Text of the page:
Acorn worm genome reveals evolution of human pharynx

HudsonAlpha researchers assemble two acorn worm genomes

Photo credit: Chris Lowe, Stanford University

Marine invertebrates like the acorn worm could help researchers better understand human evolution. Photo credit: Chris Lowe, Stanford University

Jeremy Schmutz, a faculty investigator at the HudsonAlpha Institute for Biotechnology in Huntsville, Ala., had never seen an acorn worm until he was asked to assemble the genome of one species of the marine invertebrate. But the results of Schmutz’s work helped researchers understand more about the 570 million year evolution of gills into the human pharynx and jaw. Those conclusions were published online Nov. 18 in Nature.

“We were asked to join the project because of our expertise and experience with genome assembly,” said Schmutz, who is also the co-director of the Genome Sequencing Center (GSC) at HudsonAlpha. “We were able to improve the contiguity of the sequence, and we’re pleased that the research team could use the genome to learn more about evolutionary development.”

Jerry Jenkins, PhD, the genome analysis group leader in the GSC, worked with Schmutz on piecing together the Saccoglossus kowalevskii genome, and he is one of the co-authors for the paper.

“Acorn worms are hard to raise in captivity, making them difficult to observe or study,” Jenkins said. “It was challenging for us to assemble and produce the acorn worm genome, and overall we were very satisfied with the results.”

Schmutz and Jenkins collaborated with Kim Worley, PhD, and her team at the Baylor College of Medicine, who sequenced and performed a preliminary assembly for the acorn worm.

“The GSC team crafted a high quality assembly that allowed us to study the conserved gene linkages between this worm and other species,” said Dan Rokhsar, PhD, who was one of the leaders for the sequencing effort. Rokhsar is the chief informatics officer and eukaryote super program head at the Department of Energy Joint Genome Institute. He is also a professor at UC Berkeley.

First hemichordate genome sequencing

The research team sequenced two acorn worm genomes for the project. The two genomes are the first to be sequenced for hemichordates, which are the ancestors of chordates. Chordates are animals with backbones and hollow nerve cords that include such seemingly different creatures as humans and sea squirts.

The marine worms — named for the acorn-like “nose” at the front of their bodies — burrow in ocean sediment and can be found along the shoreline as well as nearly two miles below the surface on the ocean floor.

“It’s an ugly beast,” John Gerhart, PhD, said. Gerhart is the senior author of the report and a professor at UC Berkeley. “Acorn worms look very different from chordates, which makes it especially surprising that they and chordates, like humans, are so similar on the genomic, developmental and cell biological levels.”–D3MeA

Acorn worm pharyngeal slits related to human pharynx

Gerhart and other scientists are interested in acorn worms and other hemichordates because their place in the evolutionary tree is close to the point where vertebrates branched off from invertebrates.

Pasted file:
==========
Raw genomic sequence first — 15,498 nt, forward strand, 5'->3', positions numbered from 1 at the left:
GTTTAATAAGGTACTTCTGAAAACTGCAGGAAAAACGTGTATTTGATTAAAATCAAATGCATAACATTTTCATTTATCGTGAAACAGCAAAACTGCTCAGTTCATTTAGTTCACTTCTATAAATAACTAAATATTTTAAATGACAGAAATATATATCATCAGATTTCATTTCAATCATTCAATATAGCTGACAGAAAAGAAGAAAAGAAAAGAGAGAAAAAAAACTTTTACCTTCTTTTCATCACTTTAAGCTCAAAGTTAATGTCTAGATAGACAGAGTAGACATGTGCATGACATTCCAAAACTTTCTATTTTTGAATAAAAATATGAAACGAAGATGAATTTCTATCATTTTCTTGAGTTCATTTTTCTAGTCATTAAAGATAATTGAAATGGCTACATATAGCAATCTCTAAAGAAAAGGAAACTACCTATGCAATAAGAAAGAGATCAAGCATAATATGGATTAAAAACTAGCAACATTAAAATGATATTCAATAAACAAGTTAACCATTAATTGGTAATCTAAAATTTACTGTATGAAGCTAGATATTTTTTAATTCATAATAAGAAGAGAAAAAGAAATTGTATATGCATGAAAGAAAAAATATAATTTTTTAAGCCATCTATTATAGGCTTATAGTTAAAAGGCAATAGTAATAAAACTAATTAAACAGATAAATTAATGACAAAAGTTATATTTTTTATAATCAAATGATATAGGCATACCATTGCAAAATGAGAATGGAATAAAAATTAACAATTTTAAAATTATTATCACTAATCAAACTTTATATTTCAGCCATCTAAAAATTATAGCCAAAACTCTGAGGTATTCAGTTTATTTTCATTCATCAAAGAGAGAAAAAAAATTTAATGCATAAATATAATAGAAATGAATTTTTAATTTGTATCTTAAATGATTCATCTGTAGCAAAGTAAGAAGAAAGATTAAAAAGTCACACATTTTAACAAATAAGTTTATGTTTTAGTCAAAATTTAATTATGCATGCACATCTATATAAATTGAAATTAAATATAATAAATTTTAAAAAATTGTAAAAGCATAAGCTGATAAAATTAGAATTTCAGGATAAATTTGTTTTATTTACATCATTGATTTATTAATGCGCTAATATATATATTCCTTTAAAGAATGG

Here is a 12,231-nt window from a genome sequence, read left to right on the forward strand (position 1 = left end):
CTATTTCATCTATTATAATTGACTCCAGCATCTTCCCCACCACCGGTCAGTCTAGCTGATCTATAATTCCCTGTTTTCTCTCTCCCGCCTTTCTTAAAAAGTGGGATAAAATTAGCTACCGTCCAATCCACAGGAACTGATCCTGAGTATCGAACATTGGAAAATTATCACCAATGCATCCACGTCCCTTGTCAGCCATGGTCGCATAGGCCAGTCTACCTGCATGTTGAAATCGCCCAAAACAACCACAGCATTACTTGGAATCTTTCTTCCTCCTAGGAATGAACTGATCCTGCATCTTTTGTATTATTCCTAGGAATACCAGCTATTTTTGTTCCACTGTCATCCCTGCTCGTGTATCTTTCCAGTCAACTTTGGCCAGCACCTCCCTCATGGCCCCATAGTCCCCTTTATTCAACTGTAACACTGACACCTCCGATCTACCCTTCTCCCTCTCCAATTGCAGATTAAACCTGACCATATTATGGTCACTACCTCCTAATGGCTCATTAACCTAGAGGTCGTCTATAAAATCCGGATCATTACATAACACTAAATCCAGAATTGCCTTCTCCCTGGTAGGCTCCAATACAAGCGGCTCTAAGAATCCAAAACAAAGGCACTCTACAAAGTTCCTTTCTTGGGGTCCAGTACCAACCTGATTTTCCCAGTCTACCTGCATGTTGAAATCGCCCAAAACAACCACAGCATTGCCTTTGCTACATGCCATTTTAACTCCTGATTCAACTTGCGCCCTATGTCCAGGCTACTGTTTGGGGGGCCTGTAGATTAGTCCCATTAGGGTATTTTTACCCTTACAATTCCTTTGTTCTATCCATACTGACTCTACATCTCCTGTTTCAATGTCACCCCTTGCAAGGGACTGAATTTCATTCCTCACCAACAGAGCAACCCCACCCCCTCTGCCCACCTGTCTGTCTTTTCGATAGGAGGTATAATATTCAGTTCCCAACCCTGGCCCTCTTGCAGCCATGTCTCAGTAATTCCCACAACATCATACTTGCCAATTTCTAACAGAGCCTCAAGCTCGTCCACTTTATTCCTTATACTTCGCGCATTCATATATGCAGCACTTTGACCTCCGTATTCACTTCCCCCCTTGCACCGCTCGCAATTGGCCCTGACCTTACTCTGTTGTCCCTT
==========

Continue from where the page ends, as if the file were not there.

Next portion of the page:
And the newly assembled acorn worm genomes made that connection even clearer, especially regarding pharyngeal slits. For an acorn worm to feed, seawater pumps through dozens of openings located just beneath the acorn cap on the worm, allowing the animal to capture nutrients, algae and bacterial prey. Those openings — called pharyngeal slits — evolved into gill slits in fish and other marine vertebrates and became specialized to extract oxygen from water, losing their filter feeding role.

The gill slits later evolved into today’s human upper and lower jaw and pharynx, which includes the thyroid gland, tongue, voice box and glands and muscles between the mouth and the throat. Early in embryonic development, humans and other vertebrates still develop vestigial gill slits near the throat; the slits never actually become gills, however.

“The presence of these slits in acorn worms and vertebrates tells us that our last common ancestor also had them, and was likely a filter feeder like acorn worms today,” Rokhsar said. “Acorn worms are marine invertebrates that, despite their decidedly non-vertebrate form, are nevertheless among our closest invertebrate relatives.”

When they compared the new acorn worm genome sequences to the genomes of other animals, the research team found clusters of genes on human chromosomes that were also clustered together on the acorn worm genome. Sometimes even the structure of the cluster was the same, although the two genomes diverged 570 million years ago.

“I hope these new sequences will encourage more people to study acorn worms,” Gerhart said.

The research group included 61 scientists from UC Berkeley; the Okinawa Institute of Science and Technology (OIST) Graduate University in Onna, Okinawa, Japan; Stanford University’s Hopkins Marine Station; the Baylor College of Medicine in Texas; the HudsonAlpha Institute for Biotechnology in Huntsville, Alabama; and the University of Oxford in the United Kingdom.

Rokhsar, who heads OIST’s Molecular Genetics Unit as a visiting professor, and Nori Satoh, head of OIST’s Marine Genomics Unit, co-led the project with Gerhart. Oleg Simakov of OIST and Takeshi Kawashima of the University of Heidelberg in Germany are first authors of the paper.